Bed of Roses – Block 9

Block 9 already!  Where has the time gone?

Each time I start a new block of Sue Garman’s “Bed of Roses”, I am pleasantly surprised at how easy they are.  I encourage all appliquers (especially beginner appliquers) to give these blocks a try.  Block 9 (along with all previous 8 blocks) are available on my website Simple Bird Studio.  You can choose to order just the patterns (some of them or all of them) or you can choose to do this quilt as a Block of the Month which includes the pattern and the same fabrics that I am using.

I started this block like all the others.  I traced the pattern onto the background with a Clover water soluble marker. This marker comes available with a thick tip or a thin tip.  For tracing onto the background, I prefer the thick tip because it is a lot easier to see!

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Next, I use a Clover 1/4″ bias maker to make the stems.  I glue the stems in place with Roxanne’s Glue Baste it.  The marker, the bias maker and the glue are all available on my website.

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So now let me show you how I make all those templates.  I must confess, I really hate tracing my templates by hand and I will avoid doing it whenever possible!  First, I photocopy the pattern onto freezer paper and then I iron that piece of freezer paper onto another one to make two layers of freezer paper.

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Whenever I have a unit that has many layers, I could make multiple copies of each unit so I have a separate template for each section (but you know me well enough by now to know I am not going to do that!)  Here is what I am going to do instead…

I leave the entire unit intact and prep the piece as I normally would.  Because I am making the outer section, I am using R3 fabric.

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I iron the template onto the back of the fabric…

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…and I cut it out leaving a 1/4″ seam allowance.  This piece has fairly gently curves, so I clip just once.  Notice I don’t clip all the way to the freezer paper.

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I prep the pieces using a stiletto, a mini iron and liquid starch.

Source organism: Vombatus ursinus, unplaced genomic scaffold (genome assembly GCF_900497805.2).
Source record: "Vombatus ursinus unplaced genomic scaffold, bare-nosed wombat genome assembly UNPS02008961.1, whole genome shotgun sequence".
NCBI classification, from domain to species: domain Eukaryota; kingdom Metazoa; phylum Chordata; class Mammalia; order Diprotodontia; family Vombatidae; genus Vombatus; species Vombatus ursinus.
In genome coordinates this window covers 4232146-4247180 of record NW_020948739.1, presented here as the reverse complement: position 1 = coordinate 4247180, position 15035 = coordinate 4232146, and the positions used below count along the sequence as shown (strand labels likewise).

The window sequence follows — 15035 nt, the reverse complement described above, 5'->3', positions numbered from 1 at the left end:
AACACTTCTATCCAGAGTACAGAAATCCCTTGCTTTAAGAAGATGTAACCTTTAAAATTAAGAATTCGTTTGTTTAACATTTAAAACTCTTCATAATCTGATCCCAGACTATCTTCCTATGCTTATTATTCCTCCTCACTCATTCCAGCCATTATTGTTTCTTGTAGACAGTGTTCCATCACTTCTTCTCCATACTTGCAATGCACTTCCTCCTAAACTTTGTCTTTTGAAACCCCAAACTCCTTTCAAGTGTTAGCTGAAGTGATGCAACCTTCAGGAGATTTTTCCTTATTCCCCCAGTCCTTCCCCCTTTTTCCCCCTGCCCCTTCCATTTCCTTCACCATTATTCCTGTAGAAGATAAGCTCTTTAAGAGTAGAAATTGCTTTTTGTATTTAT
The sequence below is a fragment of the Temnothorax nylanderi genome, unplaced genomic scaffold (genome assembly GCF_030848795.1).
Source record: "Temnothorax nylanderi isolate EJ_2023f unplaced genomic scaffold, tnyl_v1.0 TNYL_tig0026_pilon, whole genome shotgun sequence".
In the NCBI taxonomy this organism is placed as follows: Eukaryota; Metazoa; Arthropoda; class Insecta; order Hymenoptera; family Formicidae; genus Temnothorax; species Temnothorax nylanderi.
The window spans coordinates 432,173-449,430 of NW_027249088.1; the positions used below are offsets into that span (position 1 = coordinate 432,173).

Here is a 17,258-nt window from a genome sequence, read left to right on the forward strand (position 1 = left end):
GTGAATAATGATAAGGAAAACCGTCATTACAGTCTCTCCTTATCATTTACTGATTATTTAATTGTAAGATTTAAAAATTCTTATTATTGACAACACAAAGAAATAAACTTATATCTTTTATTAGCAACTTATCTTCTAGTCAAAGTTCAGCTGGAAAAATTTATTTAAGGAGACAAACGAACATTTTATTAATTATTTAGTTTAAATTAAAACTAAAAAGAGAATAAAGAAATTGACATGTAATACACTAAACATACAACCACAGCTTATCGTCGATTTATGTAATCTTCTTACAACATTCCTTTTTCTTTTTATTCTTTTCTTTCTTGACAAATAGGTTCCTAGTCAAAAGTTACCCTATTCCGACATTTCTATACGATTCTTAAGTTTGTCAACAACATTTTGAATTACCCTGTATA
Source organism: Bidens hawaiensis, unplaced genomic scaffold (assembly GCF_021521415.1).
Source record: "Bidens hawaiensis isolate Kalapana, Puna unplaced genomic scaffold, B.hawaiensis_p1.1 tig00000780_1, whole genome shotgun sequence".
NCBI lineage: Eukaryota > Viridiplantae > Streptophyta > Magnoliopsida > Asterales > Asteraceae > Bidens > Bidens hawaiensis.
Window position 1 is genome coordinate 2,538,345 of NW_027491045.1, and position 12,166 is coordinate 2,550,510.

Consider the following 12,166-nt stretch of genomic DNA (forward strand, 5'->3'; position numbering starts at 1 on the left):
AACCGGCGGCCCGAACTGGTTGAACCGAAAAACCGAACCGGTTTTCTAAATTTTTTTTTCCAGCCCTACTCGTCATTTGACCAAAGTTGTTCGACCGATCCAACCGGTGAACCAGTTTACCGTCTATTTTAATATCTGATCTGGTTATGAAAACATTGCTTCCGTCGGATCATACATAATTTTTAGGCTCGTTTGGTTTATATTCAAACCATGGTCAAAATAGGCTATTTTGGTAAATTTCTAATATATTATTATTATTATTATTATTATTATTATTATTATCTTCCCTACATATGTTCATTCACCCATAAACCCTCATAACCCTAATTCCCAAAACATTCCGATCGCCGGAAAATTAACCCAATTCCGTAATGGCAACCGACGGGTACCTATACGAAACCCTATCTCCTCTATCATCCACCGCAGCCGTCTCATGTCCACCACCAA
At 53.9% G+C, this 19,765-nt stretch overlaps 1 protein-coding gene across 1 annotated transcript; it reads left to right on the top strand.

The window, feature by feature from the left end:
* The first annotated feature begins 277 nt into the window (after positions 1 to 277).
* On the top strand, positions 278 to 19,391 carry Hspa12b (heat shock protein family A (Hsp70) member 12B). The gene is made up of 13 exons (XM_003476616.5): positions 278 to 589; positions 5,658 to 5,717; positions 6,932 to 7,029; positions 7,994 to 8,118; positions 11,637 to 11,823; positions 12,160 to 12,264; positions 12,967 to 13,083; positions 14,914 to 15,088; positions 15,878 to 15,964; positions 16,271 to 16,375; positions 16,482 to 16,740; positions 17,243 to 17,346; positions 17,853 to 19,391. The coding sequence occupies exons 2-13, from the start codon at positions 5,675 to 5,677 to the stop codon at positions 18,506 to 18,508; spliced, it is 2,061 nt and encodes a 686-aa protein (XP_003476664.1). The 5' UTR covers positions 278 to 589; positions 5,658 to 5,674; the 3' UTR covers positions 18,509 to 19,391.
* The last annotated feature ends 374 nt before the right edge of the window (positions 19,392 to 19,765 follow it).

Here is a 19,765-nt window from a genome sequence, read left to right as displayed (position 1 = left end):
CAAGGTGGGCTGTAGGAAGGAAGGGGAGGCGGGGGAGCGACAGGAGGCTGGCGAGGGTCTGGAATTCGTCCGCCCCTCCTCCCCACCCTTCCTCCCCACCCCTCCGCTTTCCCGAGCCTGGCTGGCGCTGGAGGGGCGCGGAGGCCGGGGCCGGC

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So, now it is time to remove the freezer paper.

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Now, I take that same template that I just removed, and cut the first section off.

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Next, I am going to repeat everything I just did, except on a different fabric…

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I should mention that there are two identical units on this block and I am making both at the same time using just this one template.

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I just keep cutting the outer section off and reusing the same template….

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So here we have 10 separate sections I prepped using just one template.  Sweet!

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Here is another layering tip that I am happy to share with you.  It will make your life a whole lot easier!  When you place one piece on top of another, you need to leave that part of the seam allowance un-prepped.  I take my template and draw the seam allowance on with my marking pencil.

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When I place each piece on the background, the line I have drawn replaces the line on the background that I have just covered up.

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Now its time to start adding the leaves……

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……and berries.  Lots of berries!

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And finally, a funky little vase!  Love it!!

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Til next time….

Kerry

Third block of “Love Is In the Air”

Yesterday afternoon I started to prep the third block in “Love Is In The Air” a pattern designed by Lori Smith.  I thought the blocks were a tad small (8 1/2″), so I enlarged them 125%.  I cut my background blocks 15″ square and I will trim them down slightly when I decide what kind of sashing to make.  I love working on a quilt this way.  So many unknowns and so many possibilities!!

I am using a fat quarter bundle of shirtings for the backgrounds (each square will have a different background).  And I am trying really hard to make this quilt as scrappy as possible.  Very liberating!

Like most blocks, it all started with the stems and leaves…..

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…..and then a pretty flower!

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I love using as many greens as I possibly can for the leaves.  I try to include as many different patterns and textures as I can.

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The whole time I was prepping all the leaves and buds, I was worrying (yes worrying!) about what kind of fabric I should use for the vase.   The vase fabric shouldn’t be the focal point of the block, but it shouldn’t disappear into the background, either.  I searched until I found a fabric that I think fit the bill.